Ingenuity 2021 will be held on 26 October between 9:30am and 3:30pm at the Adelaide Convention Centre, exhibiting the University of Adelaide’s students’ final-year projects.
“Ingenuity is the University of Adelaide’s annual interactive expo of final-year projects by the architecture, engineering, computer and mathematical sciences students,” Faculty of Engineering, Computer and Mathematical Sciences executive dean Professor Katrina Falkner said.
“Our students, as some of tomorrow’s leaders in their chosen fields, are already working on technology advances and solutions for our future society.”
This year, the Ingenuity expo will showcase an exoskeleton that aids people with mobility problems, a six-legged bioinspired robot paired with a laser scanner for vision, and drones that can help clear power lines and monitor bushfires.
The lower body assistive exoskeleton on display was developed by Jordan Curnow, Sarah Damin, Joshua Koutsouridis, Matthew Michael, Doan Nguyen, Rijul Ramkumar.
The exoskeleton aims to help users with mobility issues by aiding with daily movements such as sitting, standing, and walking. The device which has sensors to predict the user’s individual gait, can learn and adapt to the user over time.
Motors at the hip and knees assist according to the task being completed. The low-weight exoskeleton is made from CNC aluminium components and carbon fibre tubing and is adjustable, to ensure that the lower body is comfortably supported.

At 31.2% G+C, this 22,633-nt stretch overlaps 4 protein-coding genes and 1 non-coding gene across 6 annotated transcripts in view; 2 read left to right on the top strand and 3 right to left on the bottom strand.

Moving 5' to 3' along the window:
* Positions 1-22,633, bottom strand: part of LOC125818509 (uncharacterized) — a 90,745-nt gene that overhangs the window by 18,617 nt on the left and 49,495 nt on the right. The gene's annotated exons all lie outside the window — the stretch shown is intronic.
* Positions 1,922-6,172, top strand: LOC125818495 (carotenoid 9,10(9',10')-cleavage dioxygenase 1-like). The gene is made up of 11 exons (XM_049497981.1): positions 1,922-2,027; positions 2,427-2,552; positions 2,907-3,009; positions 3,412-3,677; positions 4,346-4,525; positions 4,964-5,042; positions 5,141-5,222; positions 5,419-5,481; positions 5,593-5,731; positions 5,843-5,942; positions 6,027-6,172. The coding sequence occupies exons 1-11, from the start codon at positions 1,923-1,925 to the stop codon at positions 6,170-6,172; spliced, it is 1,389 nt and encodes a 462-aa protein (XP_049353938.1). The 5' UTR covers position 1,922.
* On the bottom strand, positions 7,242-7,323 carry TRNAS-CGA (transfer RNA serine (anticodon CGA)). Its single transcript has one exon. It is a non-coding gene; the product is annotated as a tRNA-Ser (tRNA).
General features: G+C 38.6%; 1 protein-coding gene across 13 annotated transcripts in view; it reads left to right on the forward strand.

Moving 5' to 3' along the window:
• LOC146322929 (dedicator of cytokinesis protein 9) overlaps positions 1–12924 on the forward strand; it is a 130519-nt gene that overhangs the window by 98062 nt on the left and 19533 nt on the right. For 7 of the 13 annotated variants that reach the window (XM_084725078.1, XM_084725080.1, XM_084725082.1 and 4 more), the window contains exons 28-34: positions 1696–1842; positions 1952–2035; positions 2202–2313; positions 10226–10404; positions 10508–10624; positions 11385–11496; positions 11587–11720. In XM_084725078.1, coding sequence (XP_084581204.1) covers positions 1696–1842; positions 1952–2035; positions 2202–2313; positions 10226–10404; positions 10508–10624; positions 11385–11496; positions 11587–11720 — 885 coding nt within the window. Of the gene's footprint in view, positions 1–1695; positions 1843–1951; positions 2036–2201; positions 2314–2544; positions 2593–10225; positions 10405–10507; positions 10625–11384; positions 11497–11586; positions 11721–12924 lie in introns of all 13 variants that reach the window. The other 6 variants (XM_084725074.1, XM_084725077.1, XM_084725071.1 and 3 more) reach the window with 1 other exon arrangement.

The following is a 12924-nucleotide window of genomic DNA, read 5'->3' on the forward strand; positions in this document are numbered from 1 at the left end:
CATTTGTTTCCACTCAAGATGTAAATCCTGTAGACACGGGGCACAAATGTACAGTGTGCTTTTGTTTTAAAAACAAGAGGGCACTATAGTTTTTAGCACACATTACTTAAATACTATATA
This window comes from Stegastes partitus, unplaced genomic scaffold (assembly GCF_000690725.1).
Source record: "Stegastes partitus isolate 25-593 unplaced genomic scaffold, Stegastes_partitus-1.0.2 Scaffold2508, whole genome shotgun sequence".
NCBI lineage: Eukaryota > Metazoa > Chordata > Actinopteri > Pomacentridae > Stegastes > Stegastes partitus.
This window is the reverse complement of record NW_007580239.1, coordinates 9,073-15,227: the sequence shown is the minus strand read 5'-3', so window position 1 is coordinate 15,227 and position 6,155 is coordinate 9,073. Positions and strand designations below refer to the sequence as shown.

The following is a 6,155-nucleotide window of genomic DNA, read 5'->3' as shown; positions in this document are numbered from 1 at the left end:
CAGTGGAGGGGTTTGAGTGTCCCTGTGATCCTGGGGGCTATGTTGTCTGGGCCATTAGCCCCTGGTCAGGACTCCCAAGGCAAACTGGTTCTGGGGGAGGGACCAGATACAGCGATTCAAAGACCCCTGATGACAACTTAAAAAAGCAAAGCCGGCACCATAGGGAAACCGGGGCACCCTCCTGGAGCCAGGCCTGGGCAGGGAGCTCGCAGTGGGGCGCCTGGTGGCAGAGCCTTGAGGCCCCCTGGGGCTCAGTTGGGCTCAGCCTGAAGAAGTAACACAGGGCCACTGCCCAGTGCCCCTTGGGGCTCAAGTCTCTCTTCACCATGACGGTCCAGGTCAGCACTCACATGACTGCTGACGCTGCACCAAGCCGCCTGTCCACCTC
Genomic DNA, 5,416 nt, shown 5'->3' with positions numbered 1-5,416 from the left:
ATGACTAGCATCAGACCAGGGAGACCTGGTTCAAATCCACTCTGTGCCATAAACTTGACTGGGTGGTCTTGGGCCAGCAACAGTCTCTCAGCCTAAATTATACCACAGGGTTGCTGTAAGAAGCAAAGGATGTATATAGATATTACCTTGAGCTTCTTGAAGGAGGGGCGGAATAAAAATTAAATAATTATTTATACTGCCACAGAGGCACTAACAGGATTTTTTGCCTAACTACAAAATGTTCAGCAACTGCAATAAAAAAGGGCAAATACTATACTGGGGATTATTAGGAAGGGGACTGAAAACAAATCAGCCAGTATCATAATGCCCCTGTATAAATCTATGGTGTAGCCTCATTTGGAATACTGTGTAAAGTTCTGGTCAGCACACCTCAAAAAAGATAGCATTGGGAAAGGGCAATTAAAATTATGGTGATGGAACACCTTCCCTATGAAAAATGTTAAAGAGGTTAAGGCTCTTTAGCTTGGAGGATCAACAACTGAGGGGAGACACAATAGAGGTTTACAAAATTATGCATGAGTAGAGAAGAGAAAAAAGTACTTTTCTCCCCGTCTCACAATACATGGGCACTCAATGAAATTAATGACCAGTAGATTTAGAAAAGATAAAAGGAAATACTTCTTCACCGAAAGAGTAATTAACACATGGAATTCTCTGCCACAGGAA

“The range of projects on display demonstrates how our students have applied their skills and experience gained during their courses to develop practical solutions to real-world problems,” Falkner said.
Other projects on display include:
- A six-legged bioinspired robot paired with a 360-degree laser scanner for vision, which is being used to help map the ecosystem and animals of Naracoorte Caves. It is programmed to map and move intelligently around caves and is small enough to fit into confined spaces and to minimise damage.
- A robot which clears kite strings from overhead power lines. The team has been working directly with an Indonesian power company. Kite flying is very popular there, but causes 93 per cent of power blackouts.
- An Unmanned Aerial Vehicle (UAV) which can carry a small sensor payload, such as a smoke detector, thermometer or microphone which could be used for low-cost bushfire monitoring with minimal risk to human operators.
Ingenuity is attended by several thousand people each year – primary and high school students, industry representatives, university staff and students and the general public. They have the opportunity to engage with university students, share in their experiences and learn more about studying architecture, engineering, computer and mathematical sciences at the University of Adelaide.
Further information about Ingenuity 2021 is available at www.ecms.adelaide.edu.au/ingenuity.